It’s been a crazy year for Stevie Salas.
Yet with decades in the music industry, the musician is used to the chaos.
Salas has played guitar on more than 70 albums and worked with musicians such as George Clinton, Justin Timberlake, Buddy Miles, T.I., Mick Jagger and Rod Stewart.
Salas is a guitarist, recording engineer and a composer and arranger.
He also scored the films “Bill and Ted’s Excellent Adventure” and “Darfur.”
Oh, let’s not forget to mention that he served as music director for “American Idol” from 2006 to 2010.
But with his latest project, “Rumble: The Indians Who Rocked the World,” Salas was catapulted into new territory.
The documentary chronicles the role of Native Americans in music history and features some of the greatest music stars.
The film also reveals how indigenous musicians helped shape the soundtracks of our lives and influenced popular culture.
The film was screened at the Sundance Film Festival in Park City, Utah, in January. At the festival, it was awarded the “world cinema documentary special jury award for masterful storytelling.”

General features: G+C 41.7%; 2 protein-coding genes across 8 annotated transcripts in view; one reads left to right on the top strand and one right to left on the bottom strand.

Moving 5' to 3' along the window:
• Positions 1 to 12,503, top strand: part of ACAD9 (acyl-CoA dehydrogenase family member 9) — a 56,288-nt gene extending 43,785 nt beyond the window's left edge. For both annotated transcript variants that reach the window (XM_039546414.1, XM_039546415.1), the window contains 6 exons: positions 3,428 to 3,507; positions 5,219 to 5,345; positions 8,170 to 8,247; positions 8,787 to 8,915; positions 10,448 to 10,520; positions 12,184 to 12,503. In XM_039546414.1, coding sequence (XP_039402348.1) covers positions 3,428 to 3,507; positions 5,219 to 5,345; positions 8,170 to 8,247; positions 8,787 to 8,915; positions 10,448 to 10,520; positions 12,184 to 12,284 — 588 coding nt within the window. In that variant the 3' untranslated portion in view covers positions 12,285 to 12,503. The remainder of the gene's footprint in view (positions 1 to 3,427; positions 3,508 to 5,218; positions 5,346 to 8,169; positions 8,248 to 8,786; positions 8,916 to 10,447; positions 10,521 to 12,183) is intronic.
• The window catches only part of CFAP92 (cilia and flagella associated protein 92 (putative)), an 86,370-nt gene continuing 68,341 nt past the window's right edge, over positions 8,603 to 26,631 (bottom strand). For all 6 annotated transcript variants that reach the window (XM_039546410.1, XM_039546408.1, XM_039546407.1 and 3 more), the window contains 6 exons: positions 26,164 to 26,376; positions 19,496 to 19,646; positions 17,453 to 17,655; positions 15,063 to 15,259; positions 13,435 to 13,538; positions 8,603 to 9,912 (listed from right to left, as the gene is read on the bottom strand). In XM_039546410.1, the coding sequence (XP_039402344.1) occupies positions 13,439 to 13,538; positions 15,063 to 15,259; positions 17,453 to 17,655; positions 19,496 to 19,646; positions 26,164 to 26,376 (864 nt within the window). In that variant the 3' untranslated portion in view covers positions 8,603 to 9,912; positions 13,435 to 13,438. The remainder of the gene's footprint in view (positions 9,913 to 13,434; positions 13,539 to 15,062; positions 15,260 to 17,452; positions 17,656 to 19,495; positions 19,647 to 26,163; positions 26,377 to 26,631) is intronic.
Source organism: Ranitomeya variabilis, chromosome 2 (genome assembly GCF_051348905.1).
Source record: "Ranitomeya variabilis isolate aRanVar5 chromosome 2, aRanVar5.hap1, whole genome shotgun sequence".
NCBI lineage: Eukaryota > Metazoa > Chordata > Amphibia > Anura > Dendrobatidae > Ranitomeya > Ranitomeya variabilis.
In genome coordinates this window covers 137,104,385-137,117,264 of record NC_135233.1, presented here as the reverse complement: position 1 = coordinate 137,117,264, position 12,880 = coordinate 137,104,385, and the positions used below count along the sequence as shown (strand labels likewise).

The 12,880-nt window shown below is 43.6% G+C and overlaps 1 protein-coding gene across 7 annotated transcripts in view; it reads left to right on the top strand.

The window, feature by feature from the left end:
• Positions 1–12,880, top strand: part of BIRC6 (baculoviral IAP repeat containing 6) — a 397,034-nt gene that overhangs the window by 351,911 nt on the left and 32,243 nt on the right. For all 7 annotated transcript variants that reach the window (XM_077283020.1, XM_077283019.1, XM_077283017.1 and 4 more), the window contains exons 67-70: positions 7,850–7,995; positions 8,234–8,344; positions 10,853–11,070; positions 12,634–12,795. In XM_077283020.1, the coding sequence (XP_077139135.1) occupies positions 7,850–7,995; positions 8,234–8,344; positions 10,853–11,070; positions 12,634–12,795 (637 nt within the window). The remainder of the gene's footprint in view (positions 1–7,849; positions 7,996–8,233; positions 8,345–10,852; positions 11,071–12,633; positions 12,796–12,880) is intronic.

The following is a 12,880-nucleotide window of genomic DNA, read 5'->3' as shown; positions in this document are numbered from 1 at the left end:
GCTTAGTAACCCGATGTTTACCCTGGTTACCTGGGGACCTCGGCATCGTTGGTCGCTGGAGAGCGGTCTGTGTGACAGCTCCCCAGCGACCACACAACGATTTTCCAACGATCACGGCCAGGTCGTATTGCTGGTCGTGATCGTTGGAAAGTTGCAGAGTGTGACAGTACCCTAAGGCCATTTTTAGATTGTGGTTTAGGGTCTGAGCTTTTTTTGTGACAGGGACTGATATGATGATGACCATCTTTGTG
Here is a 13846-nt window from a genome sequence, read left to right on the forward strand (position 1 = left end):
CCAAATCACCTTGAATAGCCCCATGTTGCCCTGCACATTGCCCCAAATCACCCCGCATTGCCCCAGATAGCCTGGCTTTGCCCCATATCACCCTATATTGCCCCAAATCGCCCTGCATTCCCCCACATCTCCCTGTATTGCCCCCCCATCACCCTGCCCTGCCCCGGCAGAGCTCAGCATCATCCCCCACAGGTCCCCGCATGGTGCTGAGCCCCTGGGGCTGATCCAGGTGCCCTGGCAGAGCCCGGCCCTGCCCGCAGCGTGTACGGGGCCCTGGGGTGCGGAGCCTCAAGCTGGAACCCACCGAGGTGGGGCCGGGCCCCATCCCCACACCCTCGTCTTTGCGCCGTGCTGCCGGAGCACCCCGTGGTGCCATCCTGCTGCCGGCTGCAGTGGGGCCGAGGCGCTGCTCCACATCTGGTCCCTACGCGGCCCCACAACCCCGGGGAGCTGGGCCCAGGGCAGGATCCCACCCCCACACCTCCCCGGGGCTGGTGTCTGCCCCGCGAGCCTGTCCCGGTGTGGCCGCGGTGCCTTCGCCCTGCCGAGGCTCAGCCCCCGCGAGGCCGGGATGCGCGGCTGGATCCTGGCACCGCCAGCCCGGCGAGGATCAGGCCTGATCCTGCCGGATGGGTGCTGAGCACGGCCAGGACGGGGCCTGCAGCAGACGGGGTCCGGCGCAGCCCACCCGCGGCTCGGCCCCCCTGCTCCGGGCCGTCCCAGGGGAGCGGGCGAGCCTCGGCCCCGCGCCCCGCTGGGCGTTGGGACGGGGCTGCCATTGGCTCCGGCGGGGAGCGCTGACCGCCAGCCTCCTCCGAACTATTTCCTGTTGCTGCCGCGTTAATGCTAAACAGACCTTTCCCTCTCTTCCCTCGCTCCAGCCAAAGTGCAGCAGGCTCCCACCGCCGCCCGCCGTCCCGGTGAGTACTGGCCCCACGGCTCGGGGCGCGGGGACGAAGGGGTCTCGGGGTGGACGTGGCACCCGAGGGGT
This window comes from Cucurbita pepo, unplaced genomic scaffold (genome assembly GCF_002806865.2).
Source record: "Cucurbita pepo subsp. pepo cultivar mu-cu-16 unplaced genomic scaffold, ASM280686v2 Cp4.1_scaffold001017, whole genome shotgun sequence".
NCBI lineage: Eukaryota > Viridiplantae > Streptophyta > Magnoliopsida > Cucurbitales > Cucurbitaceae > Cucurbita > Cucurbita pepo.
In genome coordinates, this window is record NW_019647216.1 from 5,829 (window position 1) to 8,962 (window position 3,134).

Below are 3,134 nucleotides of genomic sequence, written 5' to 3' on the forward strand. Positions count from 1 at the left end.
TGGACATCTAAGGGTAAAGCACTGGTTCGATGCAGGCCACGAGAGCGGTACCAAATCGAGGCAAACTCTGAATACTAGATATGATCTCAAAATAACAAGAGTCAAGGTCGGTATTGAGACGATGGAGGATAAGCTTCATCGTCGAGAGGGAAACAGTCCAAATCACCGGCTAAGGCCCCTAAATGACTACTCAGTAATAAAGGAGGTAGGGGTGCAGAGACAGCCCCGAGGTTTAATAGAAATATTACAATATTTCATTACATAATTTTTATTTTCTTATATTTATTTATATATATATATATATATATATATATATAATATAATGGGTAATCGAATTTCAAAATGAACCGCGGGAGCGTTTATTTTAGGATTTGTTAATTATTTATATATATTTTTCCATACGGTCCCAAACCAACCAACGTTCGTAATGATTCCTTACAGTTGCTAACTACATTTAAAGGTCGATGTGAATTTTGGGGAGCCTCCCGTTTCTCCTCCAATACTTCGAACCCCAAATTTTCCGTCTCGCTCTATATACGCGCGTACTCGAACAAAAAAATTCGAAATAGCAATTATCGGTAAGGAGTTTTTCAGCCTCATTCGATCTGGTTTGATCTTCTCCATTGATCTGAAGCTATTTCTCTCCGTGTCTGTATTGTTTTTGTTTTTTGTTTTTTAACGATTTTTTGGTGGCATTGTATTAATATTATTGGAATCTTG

The documentary features a wide array of Native music icons, including Charley Patton, Mildred Bailey, Link Wray, Jimi Hendrix, Jesse Ed Davis, Buffy Sainte-Marie, Robbie Robertson, Randy Castillo and others.
Salas says doing the research for the film helped him gain a new perspective.
“I didn’t realize how many of these artists are Native American,” he says. “That was the biggest thrill in getting this completed.”
“Rumble” is the opening night film at the Albuquerque Film and Music Experience.
Salas says the project began in 1988, when he was performing with Rod Stewart.
“I started looking around, and there weren’t a lot of guys who looked like me,” he says. “I started to realize as I was on the road more, that there were, in fact, guys who looked like me. After tours, I would spend some time in New Mexico and Indian Country to get grounded.”
Salas’ New Mexico roots run deep, though he was born in Oceanside, Calif.
His parents also have roots in the Land of Enchantment. His mother was born in New Mexico, though his father was born in Wyoming.
“My mother’s family is still in New Mexico,” he says. “My father was born in Wyoming, though.”
While on tour, Salas says he went through an identity crisis trying to figure out his heritage.
“My birth certificate says I’m white,” he says. “Finding out where I came from and my roots has been a journey as well. What ‘Rumble’ does is bring the Native American musicians to the forefront. These musicians were often overlooked or not credited as being Native American.”
Salas says the greatest outcome from the film is that it is resonating with audiences.
“It’s turning out way better than I could have ever imagined,” he says. “It’s going to achieve a lot of things for Native American history.”